About Last Night Blu-ray Review: Taking It Personally

I’ve come to the realization that romantic-comedies are now made about and aimed at people who hate relationships. Maybe couples today just want a place to go to complain about how awful relationships are and vent through the avatar of Kevin Hart. I’m starting to miss the romantic comedies that thought relationships were a positive thing to be desired. I was never a huge fan of Nora Ephron’s movies but at least her point was that it’s good to meet the man or woman of your dreams. This must be why I’m single. Who wants to be with a guy who looks forward to the complications a significant other will add to my life? Why can’t you complain your girlfriend, Fred?

I don’t really remember the original movie with Rob Lowe, Demi Moore, Elizabeth Perkins and James Belushi, and I’m unfamiliar with David Mamet’s play Sexual Perversity in Chicago. This incarnation of About Last Night stars Michael Ealy and Kevin Hart as Danny and Bernie respectively, two barhopping single buddies. They meet up with Bernie’s latest hook up Joan (Regina Hall) and Danny falls for Joan’s roommate Debbie (Joy Bryant). While Danny and Debbie court, Bernie and Joan have a debaucherous fling. By the time Debbie and Danny get serious, Bernie and Joan have broken up and hate women/men respectively so they’re discouraging their best friends’ from having a positive relationship.

Original Review: William Bibbiani calls About Last Night “a spot on, intelligent, witty, romantic and sexy dramedy.”

This part I’m sure was based on Mamet’s concept. About Last Night is and was about friends influencing your relationship with all the baggage they bring. The fact that it fits in the current rom-com trend is what’s bothering me. We are no longer rooting for well-adjusted people to see through their friends’ bad advice and work things out. We are cheering on the assholes who say, “Relationships suck! Women are too clean! Stay out drinking with us! Why would you want to go back to a loving home, Fred? I mean, Danny.”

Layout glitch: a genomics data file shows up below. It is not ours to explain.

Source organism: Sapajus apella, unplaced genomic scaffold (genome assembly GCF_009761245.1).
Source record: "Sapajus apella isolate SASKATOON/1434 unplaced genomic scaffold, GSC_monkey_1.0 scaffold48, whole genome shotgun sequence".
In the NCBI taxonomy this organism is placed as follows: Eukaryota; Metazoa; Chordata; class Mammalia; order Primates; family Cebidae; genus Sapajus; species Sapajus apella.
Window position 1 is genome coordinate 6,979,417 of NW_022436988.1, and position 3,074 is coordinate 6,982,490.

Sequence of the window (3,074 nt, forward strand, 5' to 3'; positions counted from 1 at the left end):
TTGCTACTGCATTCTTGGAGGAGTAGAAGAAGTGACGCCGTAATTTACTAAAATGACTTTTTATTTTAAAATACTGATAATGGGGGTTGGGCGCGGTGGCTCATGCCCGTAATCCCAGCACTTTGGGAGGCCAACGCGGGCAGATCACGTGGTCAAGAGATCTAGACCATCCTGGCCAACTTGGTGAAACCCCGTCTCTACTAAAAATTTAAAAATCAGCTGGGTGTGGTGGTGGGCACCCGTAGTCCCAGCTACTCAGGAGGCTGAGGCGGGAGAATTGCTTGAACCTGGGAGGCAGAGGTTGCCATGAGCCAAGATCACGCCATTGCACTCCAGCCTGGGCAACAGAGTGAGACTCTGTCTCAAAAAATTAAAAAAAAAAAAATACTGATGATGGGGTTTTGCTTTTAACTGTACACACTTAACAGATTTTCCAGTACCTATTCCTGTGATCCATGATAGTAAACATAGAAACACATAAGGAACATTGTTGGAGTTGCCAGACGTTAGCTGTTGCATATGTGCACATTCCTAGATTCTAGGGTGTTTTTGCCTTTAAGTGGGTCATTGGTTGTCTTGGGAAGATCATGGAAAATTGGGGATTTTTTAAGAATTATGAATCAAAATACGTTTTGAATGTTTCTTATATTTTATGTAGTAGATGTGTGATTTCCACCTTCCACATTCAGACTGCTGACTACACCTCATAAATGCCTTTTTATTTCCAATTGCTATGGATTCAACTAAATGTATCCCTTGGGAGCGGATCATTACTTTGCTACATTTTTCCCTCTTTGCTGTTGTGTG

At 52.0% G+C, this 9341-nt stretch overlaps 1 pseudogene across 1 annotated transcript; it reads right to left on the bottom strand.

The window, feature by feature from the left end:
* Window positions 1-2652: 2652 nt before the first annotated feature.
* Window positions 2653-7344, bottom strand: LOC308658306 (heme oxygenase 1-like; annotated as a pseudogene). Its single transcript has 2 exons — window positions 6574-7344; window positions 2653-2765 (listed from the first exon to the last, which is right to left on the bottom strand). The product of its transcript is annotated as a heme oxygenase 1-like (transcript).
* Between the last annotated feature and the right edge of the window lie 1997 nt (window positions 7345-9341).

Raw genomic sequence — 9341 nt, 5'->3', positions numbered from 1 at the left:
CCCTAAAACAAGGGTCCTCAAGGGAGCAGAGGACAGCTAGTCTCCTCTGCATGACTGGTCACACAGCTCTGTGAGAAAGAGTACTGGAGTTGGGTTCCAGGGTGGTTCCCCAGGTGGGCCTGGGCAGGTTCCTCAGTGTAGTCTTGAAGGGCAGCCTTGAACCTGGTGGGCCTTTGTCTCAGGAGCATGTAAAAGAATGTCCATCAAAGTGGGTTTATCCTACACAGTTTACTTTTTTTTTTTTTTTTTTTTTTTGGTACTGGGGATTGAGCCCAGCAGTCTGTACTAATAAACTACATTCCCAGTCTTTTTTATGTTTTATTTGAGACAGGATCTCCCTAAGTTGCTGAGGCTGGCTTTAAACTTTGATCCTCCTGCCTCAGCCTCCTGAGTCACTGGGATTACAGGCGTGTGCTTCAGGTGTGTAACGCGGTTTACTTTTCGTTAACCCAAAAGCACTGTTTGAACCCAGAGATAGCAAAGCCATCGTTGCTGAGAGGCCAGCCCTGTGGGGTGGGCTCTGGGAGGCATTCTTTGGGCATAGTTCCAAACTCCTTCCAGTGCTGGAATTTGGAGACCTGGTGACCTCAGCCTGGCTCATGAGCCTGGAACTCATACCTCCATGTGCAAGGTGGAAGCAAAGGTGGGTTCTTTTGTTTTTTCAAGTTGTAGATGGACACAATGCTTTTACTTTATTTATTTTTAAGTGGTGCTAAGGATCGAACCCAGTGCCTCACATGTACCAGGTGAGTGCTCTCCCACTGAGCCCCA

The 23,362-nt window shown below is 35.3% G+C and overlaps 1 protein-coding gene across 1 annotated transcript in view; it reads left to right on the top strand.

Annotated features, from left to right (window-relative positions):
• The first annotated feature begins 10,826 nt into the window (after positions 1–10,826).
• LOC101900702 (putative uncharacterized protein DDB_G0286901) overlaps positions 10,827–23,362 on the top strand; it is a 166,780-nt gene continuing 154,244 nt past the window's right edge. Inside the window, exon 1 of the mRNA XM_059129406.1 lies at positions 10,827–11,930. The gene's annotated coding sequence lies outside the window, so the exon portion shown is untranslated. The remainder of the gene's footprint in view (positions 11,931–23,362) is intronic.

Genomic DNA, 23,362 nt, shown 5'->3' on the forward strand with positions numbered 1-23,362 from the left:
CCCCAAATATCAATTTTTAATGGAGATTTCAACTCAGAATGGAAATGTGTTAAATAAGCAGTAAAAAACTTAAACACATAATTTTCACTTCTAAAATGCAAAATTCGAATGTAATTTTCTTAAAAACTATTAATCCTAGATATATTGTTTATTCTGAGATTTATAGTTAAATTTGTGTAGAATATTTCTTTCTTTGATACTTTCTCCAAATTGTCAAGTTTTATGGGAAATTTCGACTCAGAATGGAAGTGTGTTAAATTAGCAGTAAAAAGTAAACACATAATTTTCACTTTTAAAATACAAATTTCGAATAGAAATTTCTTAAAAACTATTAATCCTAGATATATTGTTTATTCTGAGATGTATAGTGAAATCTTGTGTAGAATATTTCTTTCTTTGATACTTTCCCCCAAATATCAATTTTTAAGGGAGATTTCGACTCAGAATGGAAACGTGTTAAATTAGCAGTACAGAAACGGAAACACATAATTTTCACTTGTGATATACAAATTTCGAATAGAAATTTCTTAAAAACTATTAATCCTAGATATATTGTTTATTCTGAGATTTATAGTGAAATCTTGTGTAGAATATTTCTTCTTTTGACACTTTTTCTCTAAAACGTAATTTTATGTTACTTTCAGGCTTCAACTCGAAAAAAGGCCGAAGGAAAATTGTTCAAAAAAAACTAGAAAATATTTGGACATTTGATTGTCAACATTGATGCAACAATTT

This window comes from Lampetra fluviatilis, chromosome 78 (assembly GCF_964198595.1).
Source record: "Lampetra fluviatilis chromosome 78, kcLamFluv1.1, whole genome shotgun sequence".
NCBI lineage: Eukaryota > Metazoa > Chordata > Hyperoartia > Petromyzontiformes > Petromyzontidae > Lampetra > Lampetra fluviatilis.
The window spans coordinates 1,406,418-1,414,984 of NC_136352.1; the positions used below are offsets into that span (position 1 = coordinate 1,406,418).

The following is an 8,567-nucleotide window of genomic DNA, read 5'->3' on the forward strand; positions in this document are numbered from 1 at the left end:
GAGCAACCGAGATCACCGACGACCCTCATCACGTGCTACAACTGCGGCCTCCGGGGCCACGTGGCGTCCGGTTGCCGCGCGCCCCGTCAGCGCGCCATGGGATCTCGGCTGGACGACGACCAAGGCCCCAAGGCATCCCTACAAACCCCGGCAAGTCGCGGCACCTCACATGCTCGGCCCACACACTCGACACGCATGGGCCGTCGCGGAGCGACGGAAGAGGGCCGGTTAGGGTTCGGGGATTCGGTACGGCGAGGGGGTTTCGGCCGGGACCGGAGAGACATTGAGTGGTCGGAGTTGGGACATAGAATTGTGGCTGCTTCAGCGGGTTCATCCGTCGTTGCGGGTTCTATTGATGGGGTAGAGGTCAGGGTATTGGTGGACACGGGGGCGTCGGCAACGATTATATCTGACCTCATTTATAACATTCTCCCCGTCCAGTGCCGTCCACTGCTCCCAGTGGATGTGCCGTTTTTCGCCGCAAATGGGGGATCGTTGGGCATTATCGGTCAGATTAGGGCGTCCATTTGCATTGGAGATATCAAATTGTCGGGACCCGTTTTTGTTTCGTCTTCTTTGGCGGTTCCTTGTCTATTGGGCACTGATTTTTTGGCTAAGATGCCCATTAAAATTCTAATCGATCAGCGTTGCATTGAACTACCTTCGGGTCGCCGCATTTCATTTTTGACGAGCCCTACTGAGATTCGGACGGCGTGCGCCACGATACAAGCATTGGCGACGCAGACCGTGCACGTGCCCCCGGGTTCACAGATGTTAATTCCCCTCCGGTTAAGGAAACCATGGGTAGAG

I don’t relate to the relationships in About Last Night because when I’ve been in relationships, I’ve never had a problem making time to spend with my platonic friends too. If anything, my girlfriend and I struggle to make the time we want to spend alone together, busy work and life schedules being what they are. My friends want me to spend time with my significant other. If they didn’t, they would not be my friends. That would be a valid point of view for a movie, that true friends are the ones who have your best interests at heart, but About Last Night doesn’t have the balls to question the friendships. I can relate to being peer pressured to stay out late drinking more, but I consider that a bad thing. The victory is resisting that pressure.

Exclusive Video Interview: Kevin Hart & Regina Hall talk about stretching the limits of romantic comedies.

The asshole friends are complete hypocrites too. Joan and Bernie end up doing exactly what they condemned Debbie and Danny for, and I think the movie knows this. It’s not played as the reveal of the true insecurity that motivates Bernie and Joan’s behavior, which it is. It’s played more as: not only should you follow the role models of people in unhealthy relationships, but you should also take their lead and betray your core values while you’re at it.